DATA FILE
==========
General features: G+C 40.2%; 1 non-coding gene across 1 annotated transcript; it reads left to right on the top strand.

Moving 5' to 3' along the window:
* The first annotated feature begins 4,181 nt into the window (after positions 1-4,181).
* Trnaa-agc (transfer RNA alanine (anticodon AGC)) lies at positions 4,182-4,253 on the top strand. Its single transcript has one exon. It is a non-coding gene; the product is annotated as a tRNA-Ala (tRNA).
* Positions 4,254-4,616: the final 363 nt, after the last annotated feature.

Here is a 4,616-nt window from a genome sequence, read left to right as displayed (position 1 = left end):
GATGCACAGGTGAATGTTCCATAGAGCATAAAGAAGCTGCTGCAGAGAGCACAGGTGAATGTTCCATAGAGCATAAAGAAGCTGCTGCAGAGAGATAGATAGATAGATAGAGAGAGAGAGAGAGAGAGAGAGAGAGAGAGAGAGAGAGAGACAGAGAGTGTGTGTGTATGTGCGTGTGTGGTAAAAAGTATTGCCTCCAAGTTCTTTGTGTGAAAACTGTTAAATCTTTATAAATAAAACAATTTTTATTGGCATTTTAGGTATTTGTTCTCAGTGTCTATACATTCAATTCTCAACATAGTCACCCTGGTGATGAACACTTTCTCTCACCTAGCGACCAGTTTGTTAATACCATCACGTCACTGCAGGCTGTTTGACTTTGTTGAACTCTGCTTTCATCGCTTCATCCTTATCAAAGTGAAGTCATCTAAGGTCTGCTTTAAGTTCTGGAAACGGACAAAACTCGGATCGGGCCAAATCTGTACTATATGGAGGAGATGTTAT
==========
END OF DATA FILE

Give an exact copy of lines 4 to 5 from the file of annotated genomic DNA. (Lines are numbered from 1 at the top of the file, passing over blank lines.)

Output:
* Trnaa-agc (transfer RNA alanine (anticodon AGC)) lies at positions 4,182-4,253 on the top strand. Its single transcript has one exon. It is a non-coding gene; the product is annotated as a tRNA-Ala (tRNA).
* Positions 4,254-4,616: the final 363 nt, after the last annotated feature.